• A state defines the set of events that can be handled and actions that can be performed.
    • Events determine transitions to other states.

    This is why, for cross functional scrum teams, the four states should be all that are needed:

    • New: candidate ideas, not yet on the backlog.
    • Approved: work items that are on the product backlog.
    • Committed: work items that match the sprint goal and are on the sprint backlog.
    • Done: work items that meet the done criteria and are potentially shippable.

    A cross functional team will perform all sorts of tasks on a work item in a committed state - writing code, updating documentation, writing test automation, performing exploratory testing, bug fixing, merging pull requests, etc. All of these happen iteratively and often concurrently.

    If your states represent the steps in a waterfall process then you are doing mini-waterfalls.

    More states equals longer cycle times - I once had a customer who had 20 states from new to done and was releasing work quarterly. By the time we finished transforming their process we had 4 states and releasing weekly.

    So where does it make sense to create new states? The only times I’ve needed to are for integrating into a wider, non-agile, organization at a feature or epic level. For example, if you have mandatory a hand-off of features to other teams - for example quality assurance then adding a new state at the feature level is possible.

    Board Column

    Board columns are a little like states but are only visible to the team that owns the board. For this reason the rules governing their use can be a little more relaxed but less is still better. An example of board columns I use regularly at feature or epic level is to rename the in progress column to now then add next and later columns. This gives a simple roadmap view of the future but its no different than using iteration paths.


    You have probably figured out by now that I think nearly everything that isn’t of identifiable value to the customer should be a task. Personally, I use tasks for everything. If its not written as a task I invariably forget about it. Plus the little dopamine hit you get from ticking a task off feels great throughout the day.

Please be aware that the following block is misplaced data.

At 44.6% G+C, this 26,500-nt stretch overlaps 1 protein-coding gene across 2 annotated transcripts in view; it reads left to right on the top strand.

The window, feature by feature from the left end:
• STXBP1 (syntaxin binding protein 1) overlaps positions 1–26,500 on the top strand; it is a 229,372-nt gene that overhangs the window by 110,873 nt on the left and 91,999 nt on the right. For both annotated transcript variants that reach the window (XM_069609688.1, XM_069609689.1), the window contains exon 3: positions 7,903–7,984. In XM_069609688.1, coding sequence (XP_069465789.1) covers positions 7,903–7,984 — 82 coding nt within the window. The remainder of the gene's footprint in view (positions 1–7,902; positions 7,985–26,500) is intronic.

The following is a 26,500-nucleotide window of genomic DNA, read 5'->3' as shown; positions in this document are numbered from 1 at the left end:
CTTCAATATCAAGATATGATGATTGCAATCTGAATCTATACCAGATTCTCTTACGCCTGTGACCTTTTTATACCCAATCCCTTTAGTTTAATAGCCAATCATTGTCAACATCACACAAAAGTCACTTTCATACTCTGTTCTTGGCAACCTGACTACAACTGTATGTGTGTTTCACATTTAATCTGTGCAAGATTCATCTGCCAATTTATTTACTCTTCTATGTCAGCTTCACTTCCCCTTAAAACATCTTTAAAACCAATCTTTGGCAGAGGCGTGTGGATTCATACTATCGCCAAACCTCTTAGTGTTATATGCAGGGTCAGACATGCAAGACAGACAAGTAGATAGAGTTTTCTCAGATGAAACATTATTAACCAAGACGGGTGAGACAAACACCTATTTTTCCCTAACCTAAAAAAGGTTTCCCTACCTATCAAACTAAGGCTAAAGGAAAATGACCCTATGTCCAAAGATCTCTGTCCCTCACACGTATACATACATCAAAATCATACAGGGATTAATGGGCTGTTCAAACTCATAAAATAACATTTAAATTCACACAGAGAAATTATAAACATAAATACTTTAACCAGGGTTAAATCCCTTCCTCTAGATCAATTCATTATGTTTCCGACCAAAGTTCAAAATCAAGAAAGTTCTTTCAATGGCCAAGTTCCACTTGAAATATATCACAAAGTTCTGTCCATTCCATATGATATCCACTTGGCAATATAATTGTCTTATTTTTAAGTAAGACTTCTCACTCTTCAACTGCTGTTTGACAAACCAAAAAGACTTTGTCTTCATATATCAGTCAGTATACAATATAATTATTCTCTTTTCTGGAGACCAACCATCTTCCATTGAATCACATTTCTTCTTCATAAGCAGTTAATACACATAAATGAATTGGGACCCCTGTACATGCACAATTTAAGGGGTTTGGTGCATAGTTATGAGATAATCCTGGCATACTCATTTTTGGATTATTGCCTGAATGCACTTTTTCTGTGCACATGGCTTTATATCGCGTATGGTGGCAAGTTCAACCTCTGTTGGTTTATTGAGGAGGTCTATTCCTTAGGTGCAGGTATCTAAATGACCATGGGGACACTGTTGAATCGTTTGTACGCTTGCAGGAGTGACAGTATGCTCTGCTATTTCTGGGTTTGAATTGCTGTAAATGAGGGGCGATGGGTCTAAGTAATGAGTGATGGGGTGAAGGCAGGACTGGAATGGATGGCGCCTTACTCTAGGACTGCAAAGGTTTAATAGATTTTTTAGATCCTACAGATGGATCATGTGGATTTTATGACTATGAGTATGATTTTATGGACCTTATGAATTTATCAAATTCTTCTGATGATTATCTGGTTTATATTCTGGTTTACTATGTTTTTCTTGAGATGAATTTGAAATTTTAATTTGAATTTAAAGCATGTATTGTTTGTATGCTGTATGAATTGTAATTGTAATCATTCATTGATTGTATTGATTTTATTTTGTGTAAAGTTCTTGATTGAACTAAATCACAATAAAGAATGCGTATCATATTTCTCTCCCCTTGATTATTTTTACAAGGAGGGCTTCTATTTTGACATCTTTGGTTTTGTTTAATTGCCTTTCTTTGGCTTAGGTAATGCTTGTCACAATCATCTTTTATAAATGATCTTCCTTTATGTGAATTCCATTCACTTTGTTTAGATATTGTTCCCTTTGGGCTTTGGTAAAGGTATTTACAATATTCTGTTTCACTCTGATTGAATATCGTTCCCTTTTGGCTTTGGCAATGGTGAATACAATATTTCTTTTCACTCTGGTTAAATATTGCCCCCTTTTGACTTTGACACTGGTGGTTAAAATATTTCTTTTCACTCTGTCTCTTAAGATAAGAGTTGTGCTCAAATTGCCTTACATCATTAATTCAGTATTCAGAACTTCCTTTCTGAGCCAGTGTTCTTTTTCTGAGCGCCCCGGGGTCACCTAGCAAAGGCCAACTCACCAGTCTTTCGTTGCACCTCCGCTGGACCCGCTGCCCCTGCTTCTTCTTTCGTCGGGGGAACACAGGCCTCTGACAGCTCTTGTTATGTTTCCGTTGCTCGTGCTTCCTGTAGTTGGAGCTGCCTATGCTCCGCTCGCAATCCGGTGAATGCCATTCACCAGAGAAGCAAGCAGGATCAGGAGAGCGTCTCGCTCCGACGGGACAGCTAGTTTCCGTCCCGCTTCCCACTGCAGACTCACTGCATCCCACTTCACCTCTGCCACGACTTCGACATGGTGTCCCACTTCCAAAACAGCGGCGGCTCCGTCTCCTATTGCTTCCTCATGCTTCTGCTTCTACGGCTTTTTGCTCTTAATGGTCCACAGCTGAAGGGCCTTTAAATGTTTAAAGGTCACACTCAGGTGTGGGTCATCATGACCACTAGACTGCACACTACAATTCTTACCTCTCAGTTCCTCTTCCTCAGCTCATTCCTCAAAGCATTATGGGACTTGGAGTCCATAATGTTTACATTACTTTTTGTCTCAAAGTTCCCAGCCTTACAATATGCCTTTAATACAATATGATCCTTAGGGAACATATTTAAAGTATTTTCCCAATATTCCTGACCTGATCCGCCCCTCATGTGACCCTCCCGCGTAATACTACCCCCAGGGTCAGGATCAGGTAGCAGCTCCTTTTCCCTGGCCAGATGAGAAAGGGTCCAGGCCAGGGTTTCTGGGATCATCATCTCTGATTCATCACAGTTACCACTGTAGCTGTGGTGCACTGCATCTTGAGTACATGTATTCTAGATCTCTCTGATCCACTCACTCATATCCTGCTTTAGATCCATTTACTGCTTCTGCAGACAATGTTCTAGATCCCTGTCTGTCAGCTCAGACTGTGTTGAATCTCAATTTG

Testing…task; writing documentation…task; reviewing a PR…task; updating a build script…task; if in doubt…make it a task.

    The one time this sometimes isn’t so simple is for bugs. If you find a bug in a PBI before its done is it really a bug? I wish Azure DevOps would allow you to create bug-tasks like JIRA that work like tasks but visually appear as bugs. Until then I prefer to create another task but style the card on the task board. Bug work items are reserved for defects found after the PBI has been completed and the sprint ended. This differentiation also helps calculate the escaped defect ratio for sprints.

    To aid with all these tasks there is a fabulous extension called 1-Click Child-Links but sadly I don’t think its been maintained and there are now plenty of issues. Alternatively using the az boards work-item command line can alleviate some of the grunt work.


    Hopefully the above provides a little bit of guidance on the use of various Azure Board features. What I haven’t talked about are tags which are incredibly useful when it comes to removing columns and states. More on this in a later post.

    Photo by James Snape on Flickr

    This entry was posted in agile  and tagged #azure boards #azure devops #opinion #work items  on .
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  • Grey spiral staircase looping upwards to a small patch of blue sky at the top.

    An early task for your new project it so configure an iteration path. Going a little further than the standard iteration model can help with planning later.


    The online documentation for iteration paths has a graphic which could cost you some time in the future. Care to guess?

    Example release and sprints

    In case its not obvious, the sprint numbering starts from 1 again for each release. In my experience releases can move around but you really want sprints to be a consistent drum beat for the project.


    This first question you need to answer is how long will a sprint be? You shouldn’t be changing the length at all so picking a length can be tricky. The scrum guide says this:

    Sprints are the heartbeat of Scrum, where ideas are turned into value.

    They are fixed length events of one month or less to create consistency. A new Sprint starts immediately after the conclusion of the previous Sprint.

    A single week is less common but useful where you are not delivering software and have very short deadlines; though at this point maybe a simple kanban would be more efficient. The most common length is 2 weeks. Microsoft DevDiv adopted a 3 week duration. 4-weeks seems a little too long for me, long enough to be doing mini-waterfalls which is to be avoided.

    I once heard somewhere is the length of a sprint should be as long as you can go and risk going in the wrong direction. Since feedback from customers only comes at the end of each sprint the opportunity for course correction is similarly timed.